When the Triple Crown was established, it marked the beginning of a great horse's career, not a career-capping achievement that guaranteed a priapic retirement. But since breeding fees have exploded, there may as well be an ovulating mare standing just past the wire at Belmont Park, ready to receive the seed of the latest immature sire. The breeders' desire for instant gratification is weakening the Thoroughbred. Either the equestrians who run racing should strip the Triple Crown of its title as racing's greatest achievement, or they should ensure that it can only be won by durable horses, with long careers. If farms continue producing foals as fragile as Eight Belles, public revulsion may end the Triple Crown—or horse racing itself.

Derby winners used to run for years and build huge public followings. Citation, one of the most popular horses of all time, won the Triple Crown in 1948. He missed his 4-year-old season with an injury that a modern owner would have used as an excuse for retirement. But Citation returned as a 5-year-old, ran his winning streak to 16 races, and captured the Hollywood Gold Cup.

The only modern horse to match Citation's achievement is Cigar, who also won 16 consecutive races and raced until age 6. But Cigar was a late bloomer who never ran a Triple Crown race. He didn't even break his maiden until the week after the Kentucky Derby. Had Cigar kicked ass as a 3-year-old, he would never have stayed in the game long enough to tie Citation's record. In the last 10 years, only three Derby winners have run as older horses: Real Quiet, Giacomo, and Funny Cide (who's a gelding and had nothing else to do.)

The Breeders' Cup was intended to give older horses a showcase to match the Triple Crown, but it hasn't worked out that way. At $4 million, the Breeders' Cup Classic's purse is twice as large as the Derby's, but the race hasn't caught on with sports fans, who tune in for the Derby, Preakness, and Belmont, then ignore horse racing the rest of the year. A $4 million purse is nothing to Big Brown's owner, who can attract 10 times that much from a breeding syndicate. And, as Casner points out, a horse's value can decline if he continues to run and loses.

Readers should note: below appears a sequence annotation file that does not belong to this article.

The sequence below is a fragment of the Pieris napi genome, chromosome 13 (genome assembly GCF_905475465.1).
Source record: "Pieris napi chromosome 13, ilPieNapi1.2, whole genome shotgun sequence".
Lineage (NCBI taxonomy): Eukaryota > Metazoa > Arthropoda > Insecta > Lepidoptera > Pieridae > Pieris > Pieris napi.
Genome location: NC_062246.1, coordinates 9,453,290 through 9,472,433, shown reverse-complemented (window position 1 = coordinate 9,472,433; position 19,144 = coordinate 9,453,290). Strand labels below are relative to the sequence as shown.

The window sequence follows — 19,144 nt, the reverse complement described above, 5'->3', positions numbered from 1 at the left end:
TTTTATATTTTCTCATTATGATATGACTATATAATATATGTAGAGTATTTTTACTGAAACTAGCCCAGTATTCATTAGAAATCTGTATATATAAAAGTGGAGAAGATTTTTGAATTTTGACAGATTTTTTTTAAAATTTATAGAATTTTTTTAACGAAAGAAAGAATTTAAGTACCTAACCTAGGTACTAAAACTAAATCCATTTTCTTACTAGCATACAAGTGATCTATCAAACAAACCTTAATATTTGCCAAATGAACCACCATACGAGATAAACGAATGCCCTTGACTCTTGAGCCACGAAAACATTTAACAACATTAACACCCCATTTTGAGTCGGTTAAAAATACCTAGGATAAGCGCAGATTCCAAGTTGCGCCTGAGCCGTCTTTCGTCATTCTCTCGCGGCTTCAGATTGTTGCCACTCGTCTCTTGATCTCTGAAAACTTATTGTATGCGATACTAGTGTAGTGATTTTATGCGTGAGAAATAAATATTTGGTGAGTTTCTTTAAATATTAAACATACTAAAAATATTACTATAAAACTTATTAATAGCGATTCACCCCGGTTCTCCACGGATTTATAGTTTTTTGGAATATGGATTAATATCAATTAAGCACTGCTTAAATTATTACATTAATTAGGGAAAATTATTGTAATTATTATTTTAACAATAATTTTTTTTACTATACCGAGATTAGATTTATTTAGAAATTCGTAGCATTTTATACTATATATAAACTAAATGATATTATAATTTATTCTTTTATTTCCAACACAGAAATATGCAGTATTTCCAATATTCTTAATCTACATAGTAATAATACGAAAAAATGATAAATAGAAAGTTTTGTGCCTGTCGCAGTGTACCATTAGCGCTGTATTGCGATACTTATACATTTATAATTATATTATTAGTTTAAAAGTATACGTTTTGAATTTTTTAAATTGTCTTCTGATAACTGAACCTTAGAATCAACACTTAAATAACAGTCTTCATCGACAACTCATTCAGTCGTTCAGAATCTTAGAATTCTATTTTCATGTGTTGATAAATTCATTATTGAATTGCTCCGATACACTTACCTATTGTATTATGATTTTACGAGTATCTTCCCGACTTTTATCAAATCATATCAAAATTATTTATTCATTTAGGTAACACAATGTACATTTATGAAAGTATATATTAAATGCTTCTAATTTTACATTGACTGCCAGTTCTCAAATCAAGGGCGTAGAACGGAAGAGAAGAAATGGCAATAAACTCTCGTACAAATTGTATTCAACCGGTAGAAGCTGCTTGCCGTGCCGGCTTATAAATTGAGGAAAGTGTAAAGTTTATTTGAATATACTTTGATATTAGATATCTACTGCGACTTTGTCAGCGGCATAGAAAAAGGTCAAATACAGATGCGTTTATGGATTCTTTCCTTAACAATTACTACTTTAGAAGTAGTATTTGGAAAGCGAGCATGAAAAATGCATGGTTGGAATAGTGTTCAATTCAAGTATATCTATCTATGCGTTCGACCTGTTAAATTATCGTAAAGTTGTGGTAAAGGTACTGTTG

In its early days, the Classic was often won by Derby horses. Between 1987 and 1990, Ferdinand, Alysheba, Sunday Silence, and Unbridled all completed the Derby-Classic double. But no horse has repeated that feat since. In fact, the Triple Crown and the handicap division—highlighted by the Classic—have become separate racing circuits with very few horses in common. The Triple Crown is dominated by colts who show early brilliance, and the Classic by less precocious, more durable horses. (Curlin won both the Preakness and the Classic last year, but he was a late-maturing horse who never raced as a 2-year-old.)

If racing wants bigger stars—and better studs—it should offer its most coveted prize to the fastest horse, no matter his age. This year's Preakness won't be much of a race. Big Brown is the dominant horse of what looks like an exceedingly weak generation. It's a shame. This is one of the few times a year the average sports fan watches a horse race. Instead of seeing a walkover, they could be watching a showdown between Commentator, Monterey Jazz, Heatseeker, and Tiago, four stars of the handicap division. Those horses have all run faster than Big Brown, but they race in obscurity because they didn't blossom as 3-year-olds. They may breed in obscurity, too, unless owners wise up and learn that a good horse is worth the wait.